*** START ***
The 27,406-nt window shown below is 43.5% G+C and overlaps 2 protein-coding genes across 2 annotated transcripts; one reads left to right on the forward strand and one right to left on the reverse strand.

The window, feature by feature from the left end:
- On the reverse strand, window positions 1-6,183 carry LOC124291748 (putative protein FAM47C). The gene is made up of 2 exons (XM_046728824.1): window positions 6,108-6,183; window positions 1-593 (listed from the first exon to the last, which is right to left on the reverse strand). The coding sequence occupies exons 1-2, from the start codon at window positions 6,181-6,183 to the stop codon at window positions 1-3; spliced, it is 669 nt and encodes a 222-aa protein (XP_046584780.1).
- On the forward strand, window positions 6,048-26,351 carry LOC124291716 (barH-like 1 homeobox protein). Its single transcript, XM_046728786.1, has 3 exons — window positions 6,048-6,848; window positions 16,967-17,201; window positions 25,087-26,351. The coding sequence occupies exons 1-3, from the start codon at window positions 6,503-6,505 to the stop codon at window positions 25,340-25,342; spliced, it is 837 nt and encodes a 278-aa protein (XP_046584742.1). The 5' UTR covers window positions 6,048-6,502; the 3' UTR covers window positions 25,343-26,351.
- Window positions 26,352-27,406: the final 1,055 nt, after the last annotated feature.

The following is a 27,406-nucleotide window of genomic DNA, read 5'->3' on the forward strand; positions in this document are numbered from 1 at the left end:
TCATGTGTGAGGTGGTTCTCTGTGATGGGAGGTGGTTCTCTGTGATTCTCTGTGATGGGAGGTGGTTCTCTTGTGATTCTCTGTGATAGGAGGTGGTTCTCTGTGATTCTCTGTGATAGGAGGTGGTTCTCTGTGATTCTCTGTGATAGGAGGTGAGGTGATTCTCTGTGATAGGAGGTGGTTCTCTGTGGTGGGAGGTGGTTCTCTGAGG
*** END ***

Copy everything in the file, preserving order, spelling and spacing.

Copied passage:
The 27,406-nt window shown below is 43.5% G+C and overlaps 2 protein-coding genes across 2 annotated transcripts; one reads left to right on the forward strand and one right to left on the reverse strand.

The window, feature by feature from the left end:
- On the reverse strand, window positions 1-6,183 carry LOC124291748 (putative protein FAM47C). The gene is made up of 2 exons (XM_046728824.1): window positions 6,108-6,183; window positions 1-593 (listed from the first exon to the last, which is right to left on the reverse strand). The coding sequence occupies exons 1-2, from the start codon at window positions 6,181-6,183 to the stop codon at window positions 1-3; spliced, it is 669 nt and encodes a 222-aa protein (XP_046584780.1).
- On the forward strand, window positions 6,048-26,351 carry LOC124291716 (barH-like 1 homeobox protein). Its single transcript, XM_046728786.1, has 3 exons — window positions 6,048-6,848; window positions 16,967-17,201; window positions 25,087-26,351. The coding sequence occupies exons 1-3, from the start codon at window positions 6,503-6,505 to the stop codon at window positions 25,340-25,342; spliced, it is 837 nt and encodes a 278-aa protein (XP_046584742.1). The 5' UTR covers window positions 6,048-6,502; the 3' UTR covers window positions 25,343-26,351.
- Window positions 26,352-27,406: the final 1,055 nt, after the last annotated feature.

The following is a 27,406-nucleotide window of genomic DNA, read 5'->3' on the forward strand; positions in this document are numbered from 1 at the left end:
TCATGTGTGAGGTGGTTCTCTGTGATGGGAGGTGGTTCTCTGTGATTCTCTGTGATGGGAGGTGGTTCTCTTGTGATTCTCTGTGATAGGAGGTGGTTCTCTGTGATTCTCTGTGATAGGAGGTGGTTCTCTGTGATTCTCTGTGATAGGAGGTGAGGTGATTCTCTGTGATAGGAGGTGGTTCTCTGTGGTGGGAGGTGGTTCTCTGAGG